Marion Eddison was quite an anomaly as an Australian ‘bush wife’. Her neighbours’ wives almost all had either been born to the land or grew up in rural districts. Marion, however, came from Southampton in Hampshire, from a well-to-do upper middle class family.
Through her mother she had connections with the aristocracy and even the royal family. At finishing school Marion had been taught to make dainty cakes and sandwiches for the afternoon tea table – not how to cook stews and roasts for a hungry farmer’s family. She knew how to embroider lace doilies, but not how to darn socks and sew buttonholes.
All these things had to be learned when she went onto the land, and for a long time, she wrote, she had ‘a big hate on’. Yet she eventually came to accept it and to acquire all those skills a mother needs to be the anchor of a large family.
She always retained her ladylike manners and bearing – seeming somewhat queenly to the neighbours who always called her Mrs Eddie to her face, never Marion.
4. The novel is set against the backdrop of the founding Canberra and all the pomp and excitement that came with this – some of the highlights mentioned in your new book include … but what else was going on behind the scenes politically and socially at this time?
It’s a truism that there’s an antipathy towards ‘Canberra’ as the source of Big Government and taxes among Australians, and perhaps a resistance to reading books about the place. Yet behind the bureaucratic facades it is a place where people live their lives like everywhere else. While For Love of Country is carefully not a book about Canberra, it is the setting for much of the story.
I hoped the book might interest people in some of the early and little-known history of the place … the Naming Ceremony of 1913, the opening of Parliament House in 1927 and so on. It’s quite entertaining I think. But beyond that, I wanted to show how people coped with their ordinary lives as matters of great moment unfolded around them...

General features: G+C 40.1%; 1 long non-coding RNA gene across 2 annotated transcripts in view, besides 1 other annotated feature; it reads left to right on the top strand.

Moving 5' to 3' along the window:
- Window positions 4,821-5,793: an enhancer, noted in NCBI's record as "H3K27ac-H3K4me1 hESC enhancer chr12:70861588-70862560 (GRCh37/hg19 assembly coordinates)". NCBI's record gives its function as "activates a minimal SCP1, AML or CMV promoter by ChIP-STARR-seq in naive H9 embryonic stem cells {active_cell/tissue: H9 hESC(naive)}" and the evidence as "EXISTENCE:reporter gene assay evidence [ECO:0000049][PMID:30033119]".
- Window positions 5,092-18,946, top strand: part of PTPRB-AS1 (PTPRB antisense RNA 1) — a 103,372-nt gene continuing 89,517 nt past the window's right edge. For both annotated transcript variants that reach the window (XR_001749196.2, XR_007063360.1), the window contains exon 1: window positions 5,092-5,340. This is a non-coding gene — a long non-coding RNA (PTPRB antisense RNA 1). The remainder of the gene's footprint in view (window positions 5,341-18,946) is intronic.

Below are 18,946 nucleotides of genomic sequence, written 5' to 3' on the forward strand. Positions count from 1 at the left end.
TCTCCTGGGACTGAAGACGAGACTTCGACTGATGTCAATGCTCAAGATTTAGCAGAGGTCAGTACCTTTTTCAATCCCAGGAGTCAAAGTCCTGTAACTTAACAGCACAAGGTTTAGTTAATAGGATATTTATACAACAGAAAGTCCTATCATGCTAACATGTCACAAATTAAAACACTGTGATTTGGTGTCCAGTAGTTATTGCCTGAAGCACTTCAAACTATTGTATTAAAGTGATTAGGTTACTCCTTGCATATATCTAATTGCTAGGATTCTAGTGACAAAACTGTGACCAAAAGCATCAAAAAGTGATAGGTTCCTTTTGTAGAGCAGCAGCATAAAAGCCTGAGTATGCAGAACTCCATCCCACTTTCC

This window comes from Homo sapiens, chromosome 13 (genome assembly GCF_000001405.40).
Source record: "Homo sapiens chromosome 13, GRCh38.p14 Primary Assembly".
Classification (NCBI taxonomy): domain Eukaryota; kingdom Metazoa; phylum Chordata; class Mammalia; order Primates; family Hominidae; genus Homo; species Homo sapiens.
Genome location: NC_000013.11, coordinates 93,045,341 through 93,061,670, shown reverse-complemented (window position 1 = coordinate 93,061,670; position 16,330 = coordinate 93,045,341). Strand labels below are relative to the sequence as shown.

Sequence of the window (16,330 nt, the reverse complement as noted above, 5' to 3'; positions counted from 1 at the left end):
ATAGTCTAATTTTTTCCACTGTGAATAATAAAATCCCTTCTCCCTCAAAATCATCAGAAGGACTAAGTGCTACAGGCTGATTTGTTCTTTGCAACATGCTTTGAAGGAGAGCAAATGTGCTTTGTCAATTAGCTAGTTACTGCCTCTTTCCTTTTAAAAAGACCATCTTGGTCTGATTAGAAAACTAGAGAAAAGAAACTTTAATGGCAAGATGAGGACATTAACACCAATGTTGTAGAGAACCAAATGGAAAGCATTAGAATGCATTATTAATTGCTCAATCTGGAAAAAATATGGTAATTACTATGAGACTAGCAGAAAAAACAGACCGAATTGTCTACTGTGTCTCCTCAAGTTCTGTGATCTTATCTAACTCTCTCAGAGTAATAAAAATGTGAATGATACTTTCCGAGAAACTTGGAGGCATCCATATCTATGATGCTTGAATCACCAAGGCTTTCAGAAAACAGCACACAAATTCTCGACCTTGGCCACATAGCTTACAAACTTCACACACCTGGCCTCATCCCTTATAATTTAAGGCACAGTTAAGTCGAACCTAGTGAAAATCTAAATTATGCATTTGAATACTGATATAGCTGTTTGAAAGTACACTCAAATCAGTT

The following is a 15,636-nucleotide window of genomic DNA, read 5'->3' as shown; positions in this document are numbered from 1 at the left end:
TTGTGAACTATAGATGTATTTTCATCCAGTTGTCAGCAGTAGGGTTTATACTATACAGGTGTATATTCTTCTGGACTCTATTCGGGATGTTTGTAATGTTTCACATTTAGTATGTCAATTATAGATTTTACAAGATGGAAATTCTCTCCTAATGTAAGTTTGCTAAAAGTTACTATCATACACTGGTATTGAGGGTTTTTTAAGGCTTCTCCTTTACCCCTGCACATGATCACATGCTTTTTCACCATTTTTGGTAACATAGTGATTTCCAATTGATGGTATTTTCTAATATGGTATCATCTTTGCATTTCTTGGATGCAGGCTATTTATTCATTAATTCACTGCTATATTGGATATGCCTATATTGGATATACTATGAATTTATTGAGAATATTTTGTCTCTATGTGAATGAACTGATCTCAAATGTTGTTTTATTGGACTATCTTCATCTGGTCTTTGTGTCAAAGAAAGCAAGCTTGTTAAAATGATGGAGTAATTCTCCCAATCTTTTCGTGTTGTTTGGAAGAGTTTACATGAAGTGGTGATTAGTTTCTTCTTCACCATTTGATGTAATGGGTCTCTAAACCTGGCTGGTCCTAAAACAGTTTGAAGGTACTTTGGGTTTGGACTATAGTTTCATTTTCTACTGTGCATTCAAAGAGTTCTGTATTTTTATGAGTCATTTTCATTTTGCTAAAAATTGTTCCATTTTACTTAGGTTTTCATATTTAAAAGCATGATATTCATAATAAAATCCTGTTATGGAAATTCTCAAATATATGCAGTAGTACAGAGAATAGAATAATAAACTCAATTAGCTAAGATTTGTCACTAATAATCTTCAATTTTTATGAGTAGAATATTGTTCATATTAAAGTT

Walter Eddison struggling to pay his rent and facing eviction during the Depression; Mrs Eddison selling her farm cream ‘for the Minister’ in the Canberra Hotel to raise a few extra shillings; setting off in her buggy to sew buttonholes in pyjamas with her neighbours for the soldiers during the war; fearful and weeping for her sons, like mothers everywhere, when war broke out for the second time.
Canberra is home to those of us who live there – and incidentally Australia’s ‘best kept secret’. The title For Love of Country refers not just to the Eddison family story: the book is also intended to express my own love for the land where I live and the people who also dwell there.
5. The Eddisons became a very a well-known family in Canberra, where you live, and the legacy of their influence lives on in the National Equestrian Park, Eddison House (at Canberra Grammar School) and Web Gilbert’s statue to the Desert Mounted Corps in ANZAC parade…. But when did you first learn the full extent of their story?
I first heard of the Eddison family and the sacrifice of their three sons in 1994-5, when I was writing the libretto for a choral work Spirit of Place to celebrate the 150th anniversary of the pioneer church of St John in Canberra. The Eddisons worshipped there and a memorial plaque to Tom, Keith and Jack is on the wall of the church.
When I was casting around for a story that might encapsulate the experience of the returned soldiers after the First World War, my cousins John and Esther Davies suggested the Eddison family. I immediately took it up: their story of the Great War, the soldier-settlement schemes, the Depression of the 1930s and the outbreak of the Second World War – with all the tragedy that meant for the individual and the country – says much about the experience of the generations in Australia in the years before and after the two World Wars of the twentieth century.